This year, The Lion King returns to cinemas through Jon Favreau’s remake of the 1994 animated classic. Using some of the most advanced CGI animation and virtual-reality technology seen in a blockbuster, the remake brings some of the most beloved talking and singing animals back to the big screen for a new generation of viewers to enjoy.
While the movie is tightly written as it is and leaves few rooms for inconsistencies, some of the more interesting facts and backstories of the characters have been left out. This may have been done due to time constraint or their stories were better left where they were first written. Here are 10 things you may not know about the characters in The Lion King that are worth giving a look.
Based on his age alone, it’s easy to guess that Rafiki has been by Mufasa’s side for a long time. Their history, however, is a lot richer than that as the mandrill knew Simba’s father even before he became king.
In the book A Tale Of Two Brothers, Rafiki was a traveling scholar of sorts who was studying Africa. When he arrived in the Pride Lands, Rafiki was ambushed by hyenas (a younger Shenzi, Banzai, and Ed) before Ahadi – Mufasa and Scar’s father – saved him. He stayed by the lions’ side ever since as a form of gratitude.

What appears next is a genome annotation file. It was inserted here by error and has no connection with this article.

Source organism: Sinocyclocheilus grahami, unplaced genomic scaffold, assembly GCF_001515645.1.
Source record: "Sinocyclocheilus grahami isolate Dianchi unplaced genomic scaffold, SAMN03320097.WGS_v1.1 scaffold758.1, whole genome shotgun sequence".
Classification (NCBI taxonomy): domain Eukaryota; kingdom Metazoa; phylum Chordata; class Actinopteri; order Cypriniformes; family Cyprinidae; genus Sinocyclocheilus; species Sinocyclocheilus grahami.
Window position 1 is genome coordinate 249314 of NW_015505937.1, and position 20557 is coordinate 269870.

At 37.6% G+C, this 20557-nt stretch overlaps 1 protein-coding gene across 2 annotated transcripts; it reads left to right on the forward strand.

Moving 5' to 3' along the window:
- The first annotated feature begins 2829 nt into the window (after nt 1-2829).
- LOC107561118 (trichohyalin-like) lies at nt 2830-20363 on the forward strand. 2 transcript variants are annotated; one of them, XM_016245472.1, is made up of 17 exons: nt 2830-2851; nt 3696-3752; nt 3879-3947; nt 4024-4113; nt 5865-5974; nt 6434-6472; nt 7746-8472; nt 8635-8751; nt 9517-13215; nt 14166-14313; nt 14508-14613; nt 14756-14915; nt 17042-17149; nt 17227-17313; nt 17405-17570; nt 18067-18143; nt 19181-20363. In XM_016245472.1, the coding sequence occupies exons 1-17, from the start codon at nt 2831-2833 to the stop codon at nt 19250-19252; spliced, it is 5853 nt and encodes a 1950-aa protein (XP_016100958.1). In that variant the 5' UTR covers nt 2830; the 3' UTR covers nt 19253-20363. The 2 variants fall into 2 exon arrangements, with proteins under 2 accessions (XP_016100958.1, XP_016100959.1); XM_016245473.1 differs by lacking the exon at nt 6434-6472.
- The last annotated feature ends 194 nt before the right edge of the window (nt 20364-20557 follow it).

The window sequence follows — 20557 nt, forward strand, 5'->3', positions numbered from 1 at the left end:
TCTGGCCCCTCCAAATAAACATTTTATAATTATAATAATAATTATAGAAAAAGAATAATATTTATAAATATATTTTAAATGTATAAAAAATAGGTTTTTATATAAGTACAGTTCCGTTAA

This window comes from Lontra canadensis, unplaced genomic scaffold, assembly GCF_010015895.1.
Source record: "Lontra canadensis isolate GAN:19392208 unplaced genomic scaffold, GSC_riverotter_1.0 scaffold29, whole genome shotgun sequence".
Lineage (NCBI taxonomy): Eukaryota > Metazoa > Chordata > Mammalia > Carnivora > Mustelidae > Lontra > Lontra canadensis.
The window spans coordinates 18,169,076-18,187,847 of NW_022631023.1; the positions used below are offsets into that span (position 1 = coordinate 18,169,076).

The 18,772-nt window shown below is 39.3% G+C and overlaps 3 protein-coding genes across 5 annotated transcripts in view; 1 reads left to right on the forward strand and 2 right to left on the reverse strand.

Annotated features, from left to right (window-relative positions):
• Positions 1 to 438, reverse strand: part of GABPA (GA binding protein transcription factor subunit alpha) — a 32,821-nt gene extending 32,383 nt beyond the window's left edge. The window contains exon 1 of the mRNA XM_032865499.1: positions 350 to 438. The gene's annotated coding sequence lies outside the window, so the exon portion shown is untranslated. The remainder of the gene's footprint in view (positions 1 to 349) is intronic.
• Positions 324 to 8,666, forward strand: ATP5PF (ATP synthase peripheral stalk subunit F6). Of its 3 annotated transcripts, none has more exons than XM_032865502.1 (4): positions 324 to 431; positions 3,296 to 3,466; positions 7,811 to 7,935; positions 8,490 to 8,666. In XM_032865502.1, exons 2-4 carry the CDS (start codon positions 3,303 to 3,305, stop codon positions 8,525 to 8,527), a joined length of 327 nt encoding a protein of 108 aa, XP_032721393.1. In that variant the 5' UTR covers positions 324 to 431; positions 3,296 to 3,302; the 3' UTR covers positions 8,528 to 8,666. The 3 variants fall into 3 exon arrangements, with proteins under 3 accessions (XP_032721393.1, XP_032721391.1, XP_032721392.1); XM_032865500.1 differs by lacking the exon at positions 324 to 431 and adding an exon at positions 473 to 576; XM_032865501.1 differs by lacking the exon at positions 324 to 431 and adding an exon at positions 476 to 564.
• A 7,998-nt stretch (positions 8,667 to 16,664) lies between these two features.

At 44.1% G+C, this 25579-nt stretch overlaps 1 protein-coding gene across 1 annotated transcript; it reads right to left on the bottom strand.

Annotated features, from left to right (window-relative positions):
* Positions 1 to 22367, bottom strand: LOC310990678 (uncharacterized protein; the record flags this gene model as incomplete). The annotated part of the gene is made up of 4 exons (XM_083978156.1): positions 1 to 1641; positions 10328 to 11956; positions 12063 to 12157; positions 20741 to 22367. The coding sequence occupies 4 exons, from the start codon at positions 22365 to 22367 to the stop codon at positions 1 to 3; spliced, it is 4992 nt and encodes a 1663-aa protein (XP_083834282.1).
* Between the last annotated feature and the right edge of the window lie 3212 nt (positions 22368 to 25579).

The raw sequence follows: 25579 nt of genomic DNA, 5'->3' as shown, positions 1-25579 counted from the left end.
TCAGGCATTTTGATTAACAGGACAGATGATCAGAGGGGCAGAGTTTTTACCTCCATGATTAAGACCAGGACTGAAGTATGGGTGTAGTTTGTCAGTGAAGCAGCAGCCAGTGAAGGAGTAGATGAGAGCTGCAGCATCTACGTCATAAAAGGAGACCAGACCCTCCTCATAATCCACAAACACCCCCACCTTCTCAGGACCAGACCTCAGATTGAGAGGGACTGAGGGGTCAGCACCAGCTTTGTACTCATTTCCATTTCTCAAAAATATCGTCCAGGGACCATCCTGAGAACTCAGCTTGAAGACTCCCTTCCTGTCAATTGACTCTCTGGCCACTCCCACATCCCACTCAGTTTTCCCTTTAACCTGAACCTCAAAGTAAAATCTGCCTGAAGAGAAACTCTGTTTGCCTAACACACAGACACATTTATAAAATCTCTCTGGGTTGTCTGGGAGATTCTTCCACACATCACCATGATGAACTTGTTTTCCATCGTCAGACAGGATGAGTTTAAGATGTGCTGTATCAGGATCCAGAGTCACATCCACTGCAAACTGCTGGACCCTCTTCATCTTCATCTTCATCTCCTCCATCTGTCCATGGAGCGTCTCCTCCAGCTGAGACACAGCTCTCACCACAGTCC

It’s no secret that The Lion King is loosely based on William Shakespeare’s tragedy Hamlet, although watered down for children. Mufasa is this adaptation’s version of King Hamlet – the titular character’s father – but is considerably more benevolent.
In the play, King Hamlet is an angry ghost who orders his son to avenge him by killing his uncle Claudius for stealing his throne. Conversely, Mufasa is a kind father who looks out for his son even after death. Also, Mufasa’s wife Sarabi is fiercely loyal to him, whereas King Hamlet’s queen (Gertrude) is in love with his traitorous brother.
Inspired by King Claudius’ counselor Polonius, Zazu is Mufasa’s loyal adviser but more competent. Like Rafiki, Zazu’s service to the king was born out of gratitude.
In the book Friends In Need, Zazu was about to be eaten by hyenas before Mufasa saved him. Much to the lion’s annoyance, Zazu stuck around but the hornbill proved his worth when he alerted the king that Sarabi was stuck in a pit. Mufasa repays the bird by keeping him as his adviser. But in How True, Zazu?, Zazu claims to come from a bloodline of royal feathered advisors to the lions.
Shenzi, Kamari, and Azizi – originally Shenzi, Banzai, and Ed – are always seen with Scar and do his bidding. This isn’t just because the scarred lion promised them more prey and territory but because they go a long way back.
When Scar was just a cub, his father Ahadi scared the hyenas off to protect the then-newcomer Rafiki. Intrigued by their presence, Scar meets up with the hyenas later on and gets some life advice from them. From then on, the unlikely group became inseparable despite the animosity between their races.
The villainous lion is named “Scar” because of his iconic injury but he wasn’t born with it as some fans may jokingly suggest. As mentioned above, Scar – previously named Taka – asked the hyenas for some suggestions on how to make Mufasa look bad while propping himself up.